Australian exchange student seeks full refund after GW trashes belongings

Media Credit: Cameron Lancaster | Assistant Photo Editor

Australian exchange student James Tate now seeking $4,500 from GW to compensate for clothes, tennis rackets, shoes and kitchen supplies that he had left in his room for the month-long break.

When Australian exchange student James Tate tried to move back into his Ivory Tower room this semester, he was surprised that he no longer had access to the building.

He was even more surprised when he found out the belongings he left behind during break were missing.

“You never want to come over to another country and have all your stuff gone,” said Tate, a junior from the University of Melbourne.

Tate is now seeking $4,500 from GW to compensate for clothes, tennis rackets, shoes and kitchen supplies that he had left in his room for the month-long break. His belongings were thrown out during a sweep of the building in December after the University incorrectly recorded that he was not returning to campus last month.

Three weeks later, Tate and his advisers from the Office of Study Abroad are still negotiating with officials from the Office of Risk Management, which he said has only offered him $3,200.

“I feel that it’s just pathetic on the part of the University, especially what they’ve put me through over the last few weeks,” he said.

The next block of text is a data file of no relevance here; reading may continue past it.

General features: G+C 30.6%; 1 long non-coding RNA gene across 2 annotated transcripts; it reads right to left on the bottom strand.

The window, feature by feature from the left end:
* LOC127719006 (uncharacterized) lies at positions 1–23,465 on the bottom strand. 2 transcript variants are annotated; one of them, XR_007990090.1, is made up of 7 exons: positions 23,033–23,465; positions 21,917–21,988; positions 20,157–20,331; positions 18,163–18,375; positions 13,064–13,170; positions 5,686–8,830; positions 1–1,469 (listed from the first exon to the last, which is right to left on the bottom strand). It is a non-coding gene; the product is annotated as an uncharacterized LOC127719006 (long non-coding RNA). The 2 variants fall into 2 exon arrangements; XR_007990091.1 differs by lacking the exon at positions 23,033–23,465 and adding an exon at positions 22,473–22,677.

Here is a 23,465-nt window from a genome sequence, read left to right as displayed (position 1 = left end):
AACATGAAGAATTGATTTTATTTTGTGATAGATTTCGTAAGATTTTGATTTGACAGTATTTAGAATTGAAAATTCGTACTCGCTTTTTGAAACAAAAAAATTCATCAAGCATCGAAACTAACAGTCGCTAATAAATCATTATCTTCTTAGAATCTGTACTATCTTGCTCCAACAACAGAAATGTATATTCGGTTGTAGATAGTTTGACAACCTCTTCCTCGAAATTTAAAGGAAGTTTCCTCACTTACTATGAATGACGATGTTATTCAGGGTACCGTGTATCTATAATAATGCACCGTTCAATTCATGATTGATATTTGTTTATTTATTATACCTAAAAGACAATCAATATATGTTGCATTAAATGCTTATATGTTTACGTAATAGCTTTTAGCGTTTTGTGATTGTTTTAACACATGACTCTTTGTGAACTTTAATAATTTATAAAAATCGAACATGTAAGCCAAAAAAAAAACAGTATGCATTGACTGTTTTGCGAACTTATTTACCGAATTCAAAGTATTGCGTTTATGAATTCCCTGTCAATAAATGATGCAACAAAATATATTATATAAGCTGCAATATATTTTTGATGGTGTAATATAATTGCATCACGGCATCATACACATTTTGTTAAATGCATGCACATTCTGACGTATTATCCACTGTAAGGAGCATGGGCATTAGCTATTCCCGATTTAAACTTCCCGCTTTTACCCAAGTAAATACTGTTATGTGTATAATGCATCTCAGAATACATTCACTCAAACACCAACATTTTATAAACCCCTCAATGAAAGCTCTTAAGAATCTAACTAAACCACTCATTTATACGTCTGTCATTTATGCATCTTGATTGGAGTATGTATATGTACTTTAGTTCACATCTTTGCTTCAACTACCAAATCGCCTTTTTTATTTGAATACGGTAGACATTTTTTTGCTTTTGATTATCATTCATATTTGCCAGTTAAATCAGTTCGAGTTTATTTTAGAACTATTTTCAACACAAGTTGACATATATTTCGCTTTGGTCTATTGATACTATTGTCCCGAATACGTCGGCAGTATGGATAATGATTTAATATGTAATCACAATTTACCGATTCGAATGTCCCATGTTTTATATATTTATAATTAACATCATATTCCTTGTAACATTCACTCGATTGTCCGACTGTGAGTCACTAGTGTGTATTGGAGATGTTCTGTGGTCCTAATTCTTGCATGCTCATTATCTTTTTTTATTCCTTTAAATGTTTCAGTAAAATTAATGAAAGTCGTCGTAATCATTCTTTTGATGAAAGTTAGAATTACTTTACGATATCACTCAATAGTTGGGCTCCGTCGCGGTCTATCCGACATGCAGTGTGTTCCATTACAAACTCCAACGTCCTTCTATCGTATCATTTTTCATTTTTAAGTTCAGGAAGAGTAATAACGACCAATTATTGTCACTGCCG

Within two days, he was reassigned to a double in Ivory. While GW helped compensate for the thousands of extra dollars for the more expensive room, Tate said he still thinks the University should compensate him for all he went through for losing his personal items.

University spokesman Dave Andrews said Tate had mistakenly been assigned to the room for a single semester and that the risk management office is “covering the claim for the items.”

The kitchen and his wardrobe were both completely full, and the desk was filled with supplies, most of which he had bought in the U.S. for his time at GW, he said.

“I just feel like there should be some type of preliminary warning or something that should be communicated to students, an email or a phone call even,” Tate said. “I just don’t want this to happen to anyone ever again.”

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